Location Services are important for many mobile applications (apps), allowing apps to create personalized, location-aware, customer communication and enabling enhanced customer experiences in-store or in-venue. Changes in Bluetooth permissions can have implications for the end-user experience and for app developers.
Not long ago, Apple announced a variety of changes that will affect Location Services and more specifically Bluetooth permissions in the iOS 13 update slated for release at the end of September. One of the most critical changes will be the addition of a Bluetooth permission requirement. To help address any questions customers/developers may have about the changes, Gimbal has put together this FAQ guide with insights on what customers can expect once the iOS 13 is released.
More specifically, we wanted to call out some of the changes coming to iOS 13 impacting Bluetooth functionality that customers should be aware of and what action we recommend customers take prior to iOS 13’s release.
In the iOS 13 FAQ, we mentioned that iOS 13 will now require explicit Bluetooth permission from each user in order to collect Bluetooth beacon information (and all other Bluetooth activities).
What wasn't clear at the time the FAQ was originally written was the specific behavior for apps that 1) were already installed and have already been released to the App Store, or 2) are compiled against the iOS 12 SDK going forward. We now have a clearer picture of iOS behavior for the above cases.
What is going to change in iOS 13 related to Bluetooth Permissions?
Apps will now prompt for Bluetooth permission from the user the first time any Bluetooth functionality, including simply checking to see if Bluetooth is on, is accessed. And in the case where the app was built prior to iOS 13, so before the Bluetooth permission request prompt existed, a generic and overly broad description will automatically be displayed:
For customers not using beacon technology:
Gimbal recommends customers disable location detection with Bluetooth beacons using a setting in Gimbal Manager's Advanced Configuration tab for each app:
Setting Beacon Monitoring to OFF for your app (specifically for your iOS app, in this case) will prevent the Gimbal SDK from using Gimbal beacons to detect place arrival and departure.
However, even with this setting turned off, older versions of the Gimbal SDK will still collect information on what percentage of your app users have Bluetooth on. This helps customers make decisions about whether to deploy and use beacons to capture precise place visits:
For this reason, simply turning off beacon monitoring in Gimbal Manager is NOT ENOUGH to prevent the Bluetooth permission prompt from being shown in iOS 13 with Gimbal SDK versions V2.81 or lower. In fact, with these Gimbal SDK versions, a Bluetooth permission dialog will be shown as soon as the SDK is initialized for the first time.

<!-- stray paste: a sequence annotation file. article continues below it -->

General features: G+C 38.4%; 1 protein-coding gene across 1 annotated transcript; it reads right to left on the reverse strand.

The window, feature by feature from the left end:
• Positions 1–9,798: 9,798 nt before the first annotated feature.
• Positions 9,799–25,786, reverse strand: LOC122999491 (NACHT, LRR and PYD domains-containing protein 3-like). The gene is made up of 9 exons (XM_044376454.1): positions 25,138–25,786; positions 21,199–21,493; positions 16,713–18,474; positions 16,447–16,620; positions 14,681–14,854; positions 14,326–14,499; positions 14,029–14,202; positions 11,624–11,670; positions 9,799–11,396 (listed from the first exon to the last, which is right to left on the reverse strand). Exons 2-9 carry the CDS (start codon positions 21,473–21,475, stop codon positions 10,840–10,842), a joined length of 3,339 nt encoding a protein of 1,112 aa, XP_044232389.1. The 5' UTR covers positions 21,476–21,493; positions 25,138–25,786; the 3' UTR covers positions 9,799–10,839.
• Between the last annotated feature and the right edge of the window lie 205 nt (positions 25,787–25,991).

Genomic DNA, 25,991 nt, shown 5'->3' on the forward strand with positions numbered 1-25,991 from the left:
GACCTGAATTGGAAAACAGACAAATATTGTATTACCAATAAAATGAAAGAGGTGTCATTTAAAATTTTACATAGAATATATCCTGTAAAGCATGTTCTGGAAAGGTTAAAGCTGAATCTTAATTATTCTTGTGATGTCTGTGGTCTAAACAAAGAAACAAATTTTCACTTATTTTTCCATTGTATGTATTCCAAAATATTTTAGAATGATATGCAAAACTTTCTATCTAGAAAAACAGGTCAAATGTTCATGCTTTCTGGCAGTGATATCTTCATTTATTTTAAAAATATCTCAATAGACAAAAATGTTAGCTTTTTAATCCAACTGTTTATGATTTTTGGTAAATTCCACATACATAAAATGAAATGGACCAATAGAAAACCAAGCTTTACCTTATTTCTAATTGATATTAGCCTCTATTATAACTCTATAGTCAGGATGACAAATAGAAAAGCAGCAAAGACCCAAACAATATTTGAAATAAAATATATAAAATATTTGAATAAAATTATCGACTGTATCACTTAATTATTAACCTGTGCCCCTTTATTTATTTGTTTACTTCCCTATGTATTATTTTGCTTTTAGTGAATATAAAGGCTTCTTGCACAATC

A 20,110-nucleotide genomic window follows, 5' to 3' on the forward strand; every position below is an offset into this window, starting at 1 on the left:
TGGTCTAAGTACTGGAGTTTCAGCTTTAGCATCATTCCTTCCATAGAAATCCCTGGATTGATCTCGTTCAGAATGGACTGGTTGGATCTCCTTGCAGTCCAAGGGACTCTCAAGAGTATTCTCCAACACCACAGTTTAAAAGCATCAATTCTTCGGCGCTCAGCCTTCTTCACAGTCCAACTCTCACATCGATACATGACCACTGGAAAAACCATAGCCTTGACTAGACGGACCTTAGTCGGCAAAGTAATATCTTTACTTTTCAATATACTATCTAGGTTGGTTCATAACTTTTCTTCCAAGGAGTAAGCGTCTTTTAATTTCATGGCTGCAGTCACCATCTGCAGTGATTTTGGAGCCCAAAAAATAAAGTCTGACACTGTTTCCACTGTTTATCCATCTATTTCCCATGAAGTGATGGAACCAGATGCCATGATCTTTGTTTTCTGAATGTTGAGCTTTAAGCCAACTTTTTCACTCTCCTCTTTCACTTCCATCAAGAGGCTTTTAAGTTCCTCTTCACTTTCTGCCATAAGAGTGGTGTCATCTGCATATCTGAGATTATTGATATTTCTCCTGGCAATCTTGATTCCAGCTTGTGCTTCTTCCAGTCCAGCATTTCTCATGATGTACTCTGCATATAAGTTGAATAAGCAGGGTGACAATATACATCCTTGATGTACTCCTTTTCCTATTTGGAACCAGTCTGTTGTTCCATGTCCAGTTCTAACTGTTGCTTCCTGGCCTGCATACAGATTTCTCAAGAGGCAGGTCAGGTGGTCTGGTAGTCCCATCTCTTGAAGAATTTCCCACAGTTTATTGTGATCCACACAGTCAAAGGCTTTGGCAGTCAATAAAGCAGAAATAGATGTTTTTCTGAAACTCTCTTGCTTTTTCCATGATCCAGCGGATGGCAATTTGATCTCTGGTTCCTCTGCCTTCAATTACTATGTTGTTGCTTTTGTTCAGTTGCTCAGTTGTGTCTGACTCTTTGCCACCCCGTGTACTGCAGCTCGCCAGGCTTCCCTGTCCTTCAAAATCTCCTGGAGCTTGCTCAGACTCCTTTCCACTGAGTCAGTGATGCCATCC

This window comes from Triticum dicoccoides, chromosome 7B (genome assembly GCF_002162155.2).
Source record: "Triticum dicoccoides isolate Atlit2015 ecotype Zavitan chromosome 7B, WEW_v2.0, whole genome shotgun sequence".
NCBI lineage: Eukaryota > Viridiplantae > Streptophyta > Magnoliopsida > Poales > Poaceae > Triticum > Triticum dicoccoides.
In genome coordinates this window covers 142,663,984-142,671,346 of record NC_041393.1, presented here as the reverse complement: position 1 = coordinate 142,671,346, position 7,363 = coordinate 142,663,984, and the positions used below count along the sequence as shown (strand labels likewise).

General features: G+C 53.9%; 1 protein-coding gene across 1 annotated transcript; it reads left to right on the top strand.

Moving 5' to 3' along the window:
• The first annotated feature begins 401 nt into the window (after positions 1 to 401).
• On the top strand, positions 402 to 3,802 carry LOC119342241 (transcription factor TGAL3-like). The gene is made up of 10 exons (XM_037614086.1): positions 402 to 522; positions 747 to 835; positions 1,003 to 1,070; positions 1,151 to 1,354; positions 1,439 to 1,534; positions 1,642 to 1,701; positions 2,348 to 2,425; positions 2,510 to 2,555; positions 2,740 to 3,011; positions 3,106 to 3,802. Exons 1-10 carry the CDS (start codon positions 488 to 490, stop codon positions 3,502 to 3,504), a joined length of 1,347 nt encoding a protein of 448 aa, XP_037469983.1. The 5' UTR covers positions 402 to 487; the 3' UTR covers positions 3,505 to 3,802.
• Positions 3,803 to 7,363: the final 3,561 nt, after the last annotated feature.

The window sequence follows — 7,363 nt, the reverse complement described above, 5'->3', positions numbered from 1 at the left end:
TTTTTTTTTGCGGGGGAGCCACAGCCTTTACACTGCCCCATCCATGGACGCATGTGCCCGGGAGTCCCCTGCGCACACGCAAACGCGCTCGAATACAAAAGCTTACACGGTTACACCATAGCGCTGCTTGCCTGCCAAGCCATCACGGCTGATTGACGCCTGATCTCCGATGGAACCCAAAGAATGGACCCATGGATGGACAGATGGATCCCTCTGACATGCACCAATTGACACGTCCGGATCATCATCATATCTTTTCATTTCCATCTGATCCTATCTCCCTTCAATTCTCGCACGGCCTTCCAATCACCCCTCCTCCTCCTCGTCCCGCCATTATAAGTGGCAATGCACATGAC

In order to prevent this permission dialogue from being presented, Gimbal will be releasing an updated SDK (v2.82) in late August 2019. Specifically, on iOS 13, it will:
- Not trigger the Bluetooth permission dialog if Beacon Monitoring is turned off in Gimbal Manager
- Not enable beacons if the "NSBluetoothAlwaysUsageDescription" isn't present in the app's info.plist file
- Not trigger the Bluetooth permission dialog until place monitoring is turned on in the app (assuming that the prior two items are set appropriately). Currently, the permission dialog will appear even before place monitoring is turned on.
With the new Bluetooth permission dialog, we recommend that you:
1) Turn beacon monitoring off for your app in Gimbal Manager if you don't use beacons
2) Upgrade to the new Gimbal SDK (V2.82) and release an app update to the App Store
It's important to maintain the trust of your users and only show them permission dialogs that apply to them and what they would benefit from.
For customers using beacon technology:
For customers who do use beacons, the same guidelines apply to the Bluetooth permission as apply to the location permission. Specify and test the specific language used in the 'Bluetooth prompt' ("NSBluetoothAlwaysUsageDescription"). Explain clearly what the value is for the user is when they grant your app access to Bluetooth information.
We still recommend adding an "NSBluetoothAlwaysUsageDescription" entry to the apps info.plist with the same description that you are using for the "NSLocationAlwaysAndWhenInUseUsageDescription" entry for the "NSLocationAlwaysUsageDescription" entry in case you decide to add beacons later. If you don't add this entry now, you won't have the option of using beacons later.
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